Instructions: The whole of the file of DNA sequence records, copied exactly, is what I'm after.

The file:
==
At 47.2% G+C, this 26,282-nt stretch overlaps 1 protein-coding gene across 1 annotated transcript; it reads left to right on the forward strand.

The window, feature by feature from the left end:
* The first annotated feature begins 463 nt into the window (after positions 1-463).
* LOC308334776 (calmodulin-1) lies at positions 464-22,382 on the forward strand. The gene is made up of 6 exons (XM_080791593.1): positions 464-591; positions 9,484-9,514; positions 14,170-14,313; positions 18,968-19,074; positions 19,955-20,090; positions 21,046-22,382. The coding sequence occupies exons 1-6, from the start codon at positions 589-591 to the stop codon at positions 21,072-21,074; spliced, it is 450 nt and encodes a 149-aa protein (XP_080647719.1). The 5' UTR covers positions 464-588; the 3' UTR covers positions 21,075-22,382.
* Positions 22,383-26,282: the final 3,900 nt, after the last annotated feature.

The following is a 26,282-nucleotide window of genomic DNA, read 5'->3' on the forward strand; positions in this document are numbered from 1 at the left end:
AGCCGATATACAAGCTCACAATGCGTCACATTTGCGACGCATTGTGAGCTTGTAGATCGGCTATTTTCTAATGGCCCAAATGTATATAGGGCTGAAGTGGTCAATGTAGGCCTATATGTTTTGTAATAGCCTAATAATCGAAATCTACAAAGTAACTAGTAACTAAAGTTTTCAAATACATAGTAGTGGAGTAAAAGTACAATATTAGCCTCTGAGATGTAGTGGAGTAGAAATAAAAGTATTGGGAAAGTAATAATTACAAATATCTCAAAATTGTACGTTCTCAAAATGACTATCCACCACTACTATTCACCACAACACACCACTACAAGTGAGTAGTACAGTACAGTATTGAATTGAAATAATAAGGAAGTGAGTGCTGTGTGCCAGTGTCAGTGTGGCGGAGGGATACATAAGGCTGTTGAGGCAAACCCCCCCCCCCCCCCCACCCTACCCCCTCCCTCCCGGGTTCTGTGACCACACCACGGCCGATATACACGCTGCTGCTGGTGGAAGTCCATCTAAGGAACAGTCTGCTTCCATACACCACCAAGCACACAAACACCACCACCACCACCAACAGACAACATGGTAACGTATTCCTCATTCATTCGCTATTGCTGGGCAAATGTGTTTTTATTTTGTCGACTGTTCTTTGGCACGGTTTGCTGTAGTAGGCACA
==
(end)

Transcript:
At 47.2% G+C, this 26,282-nt stretch overlaps 1 protein-coding gene across 1 annotated transcript; it reads left to right on the forward strand.

The window, feature by feature from the left end:
* The first annotated feature begins 463 nt into the window (after positions 1-463).
* LOC308334776 (calmodulin-1) lies at positions 464-22,382 on the forward strand. The gene is made up of 6 exons (XM_080791593.1): positions 464-591; positions 9,484-9,514; positions 14,170-14,313; positions 18,968-19,074; positions 19,955-20,090; positions 21,046-22,382. The coding sequence occupies exons 1-6, from the start codon at positions 589-591 to the stop codon at positions 21,072-21,074; spliced, it is 450 nt and encodes a 149-aa protein (XP_080647719.1). The 5' UTR covers positions 464-588; the 3' UTR covers positions 21,075-22,382.
* Positions 22,383-26,282: the final 3,900 nt, after the last annotated feature.

The following is a 26,282-nucleotide window of genomic DNA, read 5'->3' on the forward strand; positions in this document are numbered from 1 at the left end:
AGCCGATATACAAGCTCACAATGCGTCACATTTGCGACGCATTGTGAGCTTGTAGATCGGCTATTTTCTAATGGCCCAAATGTATATAGGGCTGAAGTGGTCAATGTAGGCCTATATGTTTTGTAATAGCCTAATAATCGAAATCTACAAAGTAACTAGTAACTAAAGTTTTCAAATACATAGTAGTGGAGTAAAAGTACAATATTAGCCTCTGAGATGTAGTGGAGTAGAAATAAAAGTATTGGGAAAGTAATAATTACAAATATCTCAAAATTGTACGTTCTCAAAATGACTATCCACCACTACTATTCACCACAACACACCACTACAAGTGAGTAGTACAGTACAGTATTGAATTGAAATAATAAGGAAGTGAGTGCTGTGTGCCAGTGTCAGTGTGGCGGAGGGATACATAAGGCTGTTGAGGCAAACCCCCCCCCCCCCCCCACCCTACCCCCTCCCTCCCGGGTTCTGTGACCACACCACGGCCGATATACACGCTGCTGCTGGTGGAAGTCCATCTAAGGAACAGTCTGCTTCCATACACCACCAAGCACACAAACACCACCACCACCACCAACAGACAACATGGTAACGTATTCCTCATTCATTCGCTATTGCTGGGCAAATGTGTTTTTATTTTGTCGACTGTTCTTTGGCACGGTTTGCTGTAGTAGGCACA